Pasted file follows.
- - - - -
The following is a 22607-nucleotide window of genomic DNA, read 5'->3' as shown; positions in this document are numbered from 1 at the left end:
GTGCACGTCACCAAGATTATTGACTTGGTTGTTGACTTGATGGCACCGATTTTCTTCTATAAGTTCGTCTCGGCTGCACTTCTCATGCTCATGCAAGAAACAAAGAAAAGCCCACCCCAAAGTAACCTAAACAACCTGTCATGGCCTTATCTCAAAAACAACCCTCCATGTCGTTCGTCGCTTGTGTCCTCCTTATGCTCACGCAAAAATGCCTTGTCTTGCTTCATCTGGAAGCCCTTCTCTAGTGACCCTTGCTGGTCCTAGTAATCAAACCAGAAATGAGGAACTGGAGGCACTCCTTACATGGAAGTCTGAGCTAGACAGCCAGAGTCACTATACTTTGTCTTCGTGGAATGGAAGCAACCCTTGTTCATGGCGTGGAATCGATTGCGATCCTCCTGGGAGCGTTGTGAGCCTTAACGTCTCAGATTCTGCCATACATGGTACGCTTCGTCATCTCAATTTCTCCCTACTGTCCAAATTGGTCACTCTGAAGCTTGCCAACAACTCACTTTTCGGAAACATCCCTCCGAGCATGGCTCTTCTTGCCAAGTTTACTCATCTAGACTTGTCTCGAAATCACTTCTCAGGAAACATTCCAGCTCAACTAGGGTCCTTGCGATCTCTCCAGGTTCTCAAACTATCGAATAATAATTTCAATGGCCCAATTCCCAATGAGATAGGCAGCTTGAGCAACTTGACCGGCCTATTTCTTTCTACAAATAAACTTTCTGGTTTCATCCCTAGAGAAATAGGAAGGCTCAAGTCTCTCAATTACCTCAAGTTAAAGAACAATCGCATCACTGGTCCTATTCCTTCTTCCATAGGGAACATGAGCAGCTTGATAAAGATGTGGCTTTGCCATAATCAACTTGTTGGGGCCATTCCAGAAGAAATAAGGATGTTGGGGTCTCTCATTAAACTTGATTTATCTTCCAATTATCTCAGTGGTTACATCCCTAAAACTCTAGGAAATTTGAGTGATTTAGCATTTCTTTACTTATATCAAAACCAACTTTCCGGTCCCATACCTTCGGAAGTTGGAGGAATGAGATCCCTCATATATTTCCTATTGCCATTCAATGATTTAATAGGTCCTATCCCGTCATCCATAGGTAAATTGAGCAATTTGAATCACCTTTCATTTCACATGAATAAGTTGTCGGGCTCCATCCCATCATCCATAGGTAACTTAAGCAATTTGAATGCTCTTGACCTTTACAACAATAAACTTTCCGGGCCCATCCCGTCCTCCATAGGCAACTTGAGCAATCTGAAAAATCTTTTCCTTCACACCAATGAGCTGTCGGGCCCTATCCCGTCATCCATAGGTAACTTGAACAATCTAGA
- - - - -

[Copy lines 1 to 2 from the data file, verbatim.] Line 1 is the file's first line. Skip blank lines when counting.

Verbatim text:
The following is a 22607-nucleotide window of genomic DNA, read 5'->3' as shown; positions in this document are numbered from 1 at the left end:
GTGCACGTCACCAAGATTATTGACTTGGTTGTTGACTTGATGGCACCGATTTTCTTCTATAAGTTCGTCTCGGCTGCACTTCTCATGCTCATGCAAGAAACAAAGAAAAGCCCACCCCAAAGTAACCTAAACAACCTGTCATGGCCTTATCTCAAAAACAACCCTCCATGTCGTTCGTCGCTTGTGTCCTCCTTATGCTCACGCAAAAATGCCTTGTCTTGCTTCATCTGGAAGCCCTTCTCTAGTGACCCTTGCTGGTCCTAGTAATCAAACCAGAAATGAGGAACTGGAGGCACTCCTTACATGGAAGTCTGAGCTAGACAGCCAGAGTCACTATACTTTGTCTTCGTGGAATGGAAGCAACCCTTGTTCATGGCGTGGAATCGATTGCGATCCTCCTGGGAGCGTTGTGAGCCTTAACGTCTCAGATTCTGCCATACATGGTACGCTTCGTCATCTCAATTTCTCCCTACTGTCCAAATTGGTCACTCTGAAGCTTGCCAACAACTCACTTTTCGGAAACATCCCTCCGAGCATGGCTCTTCTTGCCAAGTTTACTCATCTAGACTTGTCTCGAAATCACTTCTCAGGAAACATTCCAGCTCAACTAGGGTCCTTGCGATCTCTCCAGGTTCTCAAACTATCGAATAATAATTTCAATGGCCCAATTCCCAATGAGATAGGCAGCTTGAGCAACTTGACCGGCCTATTTCTTTCTACAAATAAACTTTCTGGTTTCATCCCTAGAGAAATAGGAAGGCTCAAGTCTCTCAATTACCTCAAGTTAAAGAACAATCGCATCACTGGTCCTATTCCTTCTTCCATAGGGAACATGAGCAGCTTGATAAAGATGTGGCTTTGCCATAATCAACTTGTTGGGGCCATTCCAGAAGAAATAAGGATGTTGGGGTCTCTCATTAAACTTGATTTATCTTCCAATTATCTCAGTGGTTACATCCCTAAAACTCTAGGAAATTTGAGTGATTTAGCATTTCTTTACTTATATCAAAACCAACTTTCCGGTCCCATACCTTCGGAAGTTGGAGGAATGAGATCCCTCATATATTTCCTATTGCCATTCAATGATTTAATAGGTCCTATCCCGTCATCCATAGGTAAATTGAGCAATTTGAATCACCTTTCATTTCACATGAATAAGTTGTCGGGCTCCATCCCATCATCCATAGGTAACTTAAGCAATTTGAATGCTCTTGACCTTTACAACAATAAACTTTCCGGGCCCATCCCGTCCTCCATAGGCAACTTGAGCAATCTGAAAAATCTTTTCCTTCACACCAATGAGCTGTCGGGCCCTATCCCGTCATCCATAGGTAACTTGAACAATCTAGA